The Big Rocks That Make a Difference for Weight Loss


When you’re trying to lose weight, it’s easy to get caught up in the specifics: exactly which foods you should eat, precisie meal timing, and whether white rice is better than brown. The thing is, it’s usually the fundamentals that make the biggest difference in weight loss, experts say.

One way to think about it is to imagine your time as a jar. If you have rocks, pebbles and sand, and you want to fill up the jar as quickly as possible, you’re going to use the rocks, right? Those are the key habits that are going to make the biggest difference in getting you toward your goals. “Many people tend to focus on the minutiae of weight loss and latch onto intensive and restrictive diets as a means for quick weight loss,” explains Claudia Hleap, a registered dietitian. “The problem with taking the ‘sand’ and ‘pebbles’ approach is that spending time and energy focusing on all these various restrictions is not often sustainable.”

Many people find that by focusing on the “big rocks,” they get better long-term results, and their efforts feel more doable over time. That’s why we asked nutrition pros what the big rocks of weight loss are in their experience with the thousands of people they’ve worked with. Here’s what they said.



“People get so caught up in how they should be working out and for how long, and this often gets in the way of the workout itself,” Hleap says. “What and how much exercise you do completely depends on what your goal is, but if it’s for a healthy lifestyle for weight loss, then just getting in the routine of moving daily is a great place to start.” That might mean walking, running or starting a strength-training program. But to start, the specifics aren’t super important, according to Hleap. Once exercise is part of your routine, you can always make your workout more challenging or specific, but don’t let finding the perfect workout program be a barrier to getting moving.



There’s lots of talk about superfoods and which fruits and vegetables are best, but simply ensuring you get some produce at every meal can be a game-changer. “Weight loss requires eating fewer calories, but people still want to see a full plate and feel a full stomach,” explains Keith-Thomas Ayoob, a registered dietitian and associate clinical professor emeritus at Albert Einstein College of Medicine. “Eating more vegetables and including some fruit will keep you feeling a little more full without feeling deprived. Oh, and keep this habit forever. These foods have dynamite health benefits.”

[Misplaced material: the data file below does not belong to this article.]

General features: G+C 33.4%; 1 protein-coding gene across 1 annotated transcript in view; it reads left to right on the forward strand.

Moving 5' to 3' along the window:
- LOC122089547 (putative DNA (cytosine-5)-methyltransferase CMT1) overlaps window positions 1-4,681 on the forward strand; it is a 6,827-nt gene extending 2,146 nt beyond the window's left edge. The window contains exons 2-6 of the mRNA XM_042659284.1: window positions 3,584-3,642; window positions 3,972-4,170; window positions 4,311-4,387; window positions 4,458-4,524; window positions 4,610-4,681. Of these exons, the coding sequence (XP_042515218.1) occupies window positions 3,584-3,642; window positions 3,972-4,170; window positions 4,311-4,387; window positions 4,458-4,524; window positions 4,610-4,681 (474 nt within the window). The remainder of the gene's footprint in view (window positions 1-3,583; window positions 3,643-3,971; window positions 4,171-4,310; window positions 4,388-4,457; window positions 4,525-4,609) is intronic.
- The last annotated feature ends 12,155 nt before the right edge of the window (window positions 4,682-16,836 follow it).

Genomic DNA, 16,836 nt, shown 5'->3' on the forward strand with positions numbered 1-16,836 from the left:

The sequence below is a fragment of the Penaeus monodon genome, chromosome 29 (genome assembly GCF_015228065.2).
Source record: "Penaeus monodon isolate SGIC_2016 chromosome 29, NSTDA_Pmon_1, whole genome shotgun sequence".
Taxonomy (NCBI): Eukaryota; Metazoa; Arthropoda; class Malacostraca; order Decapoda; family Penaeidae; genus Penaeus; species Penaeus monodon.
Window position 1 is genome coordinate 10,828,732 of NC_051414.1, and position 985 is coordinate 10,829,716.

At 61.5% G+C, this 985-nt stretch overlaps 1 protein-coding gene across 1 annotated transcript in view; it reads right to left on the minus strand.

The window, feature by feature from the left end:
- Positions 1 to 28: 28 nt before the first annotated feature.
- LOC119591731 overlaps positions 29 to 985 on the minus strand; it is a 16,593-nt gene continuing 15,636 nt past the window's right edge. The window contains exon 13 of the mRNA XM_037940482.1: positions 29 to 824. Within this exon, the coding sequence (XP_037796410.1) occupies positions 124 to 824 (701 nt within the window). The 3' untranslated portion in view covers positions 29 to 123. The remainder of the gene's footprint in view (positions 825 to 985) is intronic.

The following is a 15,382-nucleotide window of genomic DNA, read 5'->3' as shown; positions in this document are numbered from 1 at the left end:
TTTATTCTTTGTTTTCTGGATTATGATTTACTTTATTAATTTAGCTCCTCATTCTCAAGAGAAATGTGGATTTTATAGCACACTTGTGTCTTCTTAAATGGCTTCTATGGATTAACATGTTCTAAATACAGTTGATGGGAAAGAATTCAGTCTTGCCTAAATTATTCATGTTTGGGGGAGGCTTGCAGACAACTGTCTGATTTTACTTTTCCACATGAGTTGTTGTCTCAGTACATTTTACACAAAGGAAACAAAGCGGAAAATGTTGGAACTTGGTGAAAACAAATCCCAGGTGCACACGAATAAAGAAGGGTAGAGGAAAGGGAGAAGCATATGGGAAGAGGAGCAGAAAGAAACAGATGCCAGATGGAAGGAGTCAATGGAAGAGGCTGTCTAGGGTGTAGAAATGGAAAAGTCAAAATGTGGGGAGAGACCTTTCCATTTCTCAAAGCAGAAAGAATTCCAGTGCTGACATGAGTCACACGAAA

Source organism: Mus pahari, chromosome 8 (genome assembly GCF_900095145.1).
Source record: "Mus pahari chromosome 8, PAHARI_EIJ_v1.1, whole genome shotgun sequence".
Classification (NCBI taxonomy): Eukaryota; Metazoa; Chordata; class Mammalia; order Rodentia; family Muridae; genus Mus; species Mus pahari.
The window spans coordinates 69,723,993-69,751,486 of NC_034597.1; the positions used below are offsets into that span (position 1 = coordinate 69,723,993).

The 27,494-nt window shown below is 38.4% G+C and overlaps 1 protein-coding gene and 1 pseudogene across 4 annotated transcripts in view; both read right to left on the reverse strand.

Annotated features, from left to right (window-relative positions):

Most people underestimate how important managing stress and getting enough sleep are for weight loss, says Kayla Girgen, a registered dietitian and founder of Nutrition Untapped. “When you’re chronically stressed — whether it be from not getting adequate sleep or physical or mental stress — cortisol, our stress hormone, is elevated. This has a cascade effect on other hormones related to weight loss,” Girgen notes. It can also promote chronic inflammation, which negatively impacts many tissues and body systems making weight loss a challenge.



“One of the keys to a successful weight loss is being a mindful eater,” says Sue Xiao Yu, a registered dietitian and clinical nutritionist at HSS. A lot of the time, we’re preoccupied when we eat and hardly pay attention, which can easily lead to overeating and not feeling satisfied after meals. “Being mindful is having an awareness of what you’re eating and how much you’re eating, giving you the feeling of being in the moment,” Yu explains. “When you’re aware of what you’re eating, you’re more likely to use moderation and restraint.”



“Instead of focusing on ‘good’ and ‘bad’ foods, focus on including foods that make you feel satisfied and full,” Hleap suggests. One of those foods is protein, which Hleap recommends eating with all meals and snacks. “It’s much easier to regulate your appetite and portion sizes when you’re consuming more filling foods.”



Another change that can make a major impact is reducing added sugar and processed foods in your diet. That doesn’t mean you have to eliminate them completely, but reducing them may help you focus on foods that are more filling and satisfying, thus boosting your weight loss. “Added sugars usually increase the caloric content of foods,” explains Paula Rubello, a registered dietitian. Though Rubello isn’t a fan of judging foods on calories alone, she says calories from added sugars provide little to no nutrients. “Plus, added sugars don’t impact hunger levels. Therefore, even after eating a piece of candy, you may find yourself hungry and dissatisfied.”



“One of the biggest reasons people give up on dieting is because they’re doing it for short-term instant gratification,” says Erin Kenney, a registered dietitian, and CEO of Nutrition Rewired. “If we can shift that mindset away from just the physical and into other motivators such as mental health or longevity, it can be easier to celebrate the small wins along the way without getting too caught up with a number on the scale.”


When it comes to weight loss, it’s the big stuff that matters most, like getting in daily movement, eating enough protein, and knowing why you want to lose weight in the first place. Nutrition pros agree: Don’t sweat the small stuff.

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